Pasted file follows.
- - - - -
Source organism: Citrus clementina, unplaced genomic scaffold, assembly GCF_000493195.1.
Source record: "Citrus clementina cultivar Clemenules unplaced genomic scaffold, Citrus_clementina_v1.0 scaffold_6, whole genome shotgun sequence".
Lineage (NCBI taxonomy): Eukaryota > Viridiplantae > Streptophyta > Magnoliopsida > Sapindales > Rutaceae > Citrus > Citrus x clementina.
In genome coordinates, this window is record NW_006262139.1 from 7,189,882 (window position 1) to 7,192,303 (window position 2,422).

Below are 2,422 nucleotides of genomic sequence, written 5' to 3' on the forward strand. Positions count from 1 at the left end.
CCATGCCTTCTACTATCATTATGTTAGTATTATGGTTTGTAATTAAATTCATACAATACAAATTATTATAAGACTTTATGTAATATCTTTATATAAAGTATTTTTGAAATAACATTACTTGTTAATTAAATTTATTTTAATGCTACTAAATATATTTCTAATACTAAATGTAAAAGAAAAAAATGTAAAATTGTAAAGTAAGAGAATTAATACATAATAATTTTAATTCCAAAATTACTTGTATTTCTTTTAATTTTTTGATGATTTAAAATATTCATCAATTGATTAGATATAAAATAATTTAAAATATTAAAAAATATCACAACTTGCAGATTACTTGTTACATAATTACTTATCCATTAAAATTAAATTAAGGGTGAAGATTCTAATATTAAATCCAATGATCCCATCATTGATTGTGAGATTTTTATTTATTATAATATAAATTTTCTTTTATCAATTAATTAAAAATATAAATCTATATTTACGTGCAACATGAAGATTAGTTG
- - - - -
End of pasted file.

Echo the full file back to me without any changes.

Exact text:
Source organism: Citrus clementina, unplaced genomic scaffold, assembly GCF_000493195.1.
Source record: "Citrus clementina cultivar Clemenules unplaced genomic scaffold, Citrus_clementina_v1.0 scaffold_6, whole genome shotgun sequence".
Lineage (NCBI taxonomy): Eukaryota > Viridiplantae > Streptophyta > Magnoliopsida > Sapindales > Rutaceae > Citrus > Citrus x clementina.
In genome coordinates, this window is record NW_006262139.1 from 7,189,882 (window position 1) to 7,192,303 (window position 2,422).

Below are 2,422 nucleotides of genomic sequence, written 5' to 3' on the forward strand. Positions count from 1 at the left end.
CCATGCCTTCTACTATCATTATGTTAGTATTATGGTTTGTAATTAAATTCATACAATACAAATTATTATAAGACTTTATGTAATATCTTTATATAAAGTATTTTTGAAATAACATTACTTGTTAATTAAATTTATTTTAATGCTACTAAATATATTTCTAATACTAAATGTAAAAGAAAAAAATGTAAAATTGTAAAGTAAGAGAATTAATACATAATAATTTTAATTCCAAAATTACTTGTATTTCTTTTAATTTTTTGATGATTTAAAATATTCATCAATTGATTAGATATAAAATAATTTAAAATATTAAAAAATATCACAACTTGCAGATTACTTGTTACATAATTACTTATCCATTAAAATTAAATTAAGGGTGAAGATTCTAATATTAAATCCAATGATCCCATCATTGATTGTGAGATTTTTATTTATTATAATATAAATTTTCTTTTATCAATTAATTAAAAATATAAATCTATATTTACGTGCAACATGAAGATTAGTTG